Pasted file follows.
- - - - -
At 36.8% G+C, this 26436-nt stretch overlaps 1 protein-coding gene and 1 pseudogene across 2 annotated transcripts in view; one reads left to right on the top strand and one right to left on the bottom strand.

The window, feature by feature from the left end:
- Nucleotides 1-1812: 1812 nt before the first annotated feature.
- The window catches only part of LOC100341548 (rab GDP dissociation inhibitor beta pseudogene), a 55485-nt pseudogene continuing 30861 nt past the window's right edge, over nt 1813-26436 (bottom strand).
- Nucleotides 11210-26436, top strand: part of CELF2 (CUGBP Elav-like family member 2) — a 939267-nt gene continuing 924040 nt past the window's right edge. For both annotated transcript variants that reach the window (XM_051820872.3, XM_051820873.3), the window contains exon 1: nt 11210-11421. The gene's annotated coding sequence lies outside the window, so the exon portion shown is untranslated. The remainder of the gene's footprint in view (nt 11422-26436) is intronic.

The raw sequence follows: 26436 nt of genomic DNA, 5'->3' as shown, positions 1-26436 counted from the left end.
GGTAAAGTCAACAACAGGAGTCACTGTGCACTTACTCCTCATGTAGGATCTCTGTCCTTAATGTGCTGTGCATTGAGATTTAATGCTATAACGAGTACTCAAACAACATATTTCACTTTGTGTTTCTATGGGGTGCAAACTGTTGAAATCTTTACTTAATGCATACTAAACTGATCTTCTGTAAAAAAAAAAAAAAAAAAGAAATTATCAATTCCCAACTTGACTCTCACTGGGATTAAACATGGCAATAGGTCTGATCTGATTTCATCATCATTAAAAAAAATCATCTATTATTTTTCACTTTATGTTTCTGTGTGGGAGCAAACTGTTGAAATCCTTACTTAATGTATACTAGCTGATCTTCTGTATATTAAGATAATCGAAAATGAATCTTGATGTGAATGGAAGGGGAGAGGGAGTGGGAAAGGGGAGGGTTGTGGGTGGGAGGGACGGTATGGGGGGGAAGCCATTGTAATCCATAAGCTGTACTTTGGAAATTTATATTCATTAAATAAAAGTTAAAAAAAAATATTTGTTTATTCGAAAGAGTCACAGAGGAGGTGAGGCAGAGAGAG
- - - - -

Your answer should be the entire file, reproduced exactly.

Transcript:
At 36.8% G+C, this 26436-nt stretch overlaps 1 protein-coding gene and 1 pseudogene across 2 annotated transcripts in view; one reads left to right on the top strand and one right to left on the bottom strand.

The window, feature by feature from the left end:
- Nucleotides 1-1812: 1812 nt before the first annotated feature.
- The window catches only part of LOC100341548 (rab GDP dissociation inhibitor beta pseudogene), a 55485-nt pseudogene continuing 30861 nt past the window's right edge, over nt 1813-26436 (bottom strand).
- Nucleotides 11210-26436, top strand: part of CELF2 (CUGBP Elav-like family member 2) — a 939267-nt gene continuing 924040 nt past the window's right edge. For both annotated transcript variants that reach the window (XM_051820872.3, XM_051820873.3), the window contains exon 1: nt 11210-11421. The gene's annotated coding sequence lies outside the window, so the exon portion shown is untranslated. The remainder of the gene's footprint in view (nt 11422-26436) is intronic.

The raw sequence follows: 26436 nt of genomic DNA, 5'->3' as shown, positions 1-26436 counted from the left end.
GGTAAAGTCAACAACAGGAGTCACTGTGCACTTACTCCTCATGTAGGATCTCTGTCCTTAATGTGCTGTGCATTGAGATTTAATGCTATAACGAGTACTCAAACAACATATTTCACTTTGTGTTTCTATGGGGTGCAAACTGTTGAAATCTTTACTTAATGCATACTAAACTGATCTTCTGTAAAAAAAAAAAAAAAAAAGAAATTATCAATTCCCAACTTGACTCTCACTGGGATTAAACATGGCAATAGGTCTGATCTGATTTCATCATCATTAAAAAAAATCATCTATTATTTTTCACTTTATGTTTCTGTGTGGGAGCAAACTGTTGAAATCCTTACTTAATGTATACTAGCTGATCTTCTGTATATTAAGATAATCGAAAATGAATCTTGATGTGAATGGAAGGGGAGAGGGAGTGGGAAAGGGGAGGGTTGTGGGTGGGAGGGACGGTATGGGGGGGAAGCCATTGTAATCCATAAGCTGTACTTTGGAAATTTATATTCATTAAATAAAAGTTAAAAAAAAATATTTGTTTATTCGAAAGAGTCACAGAGGAGGTGAGGCAGAGAGAG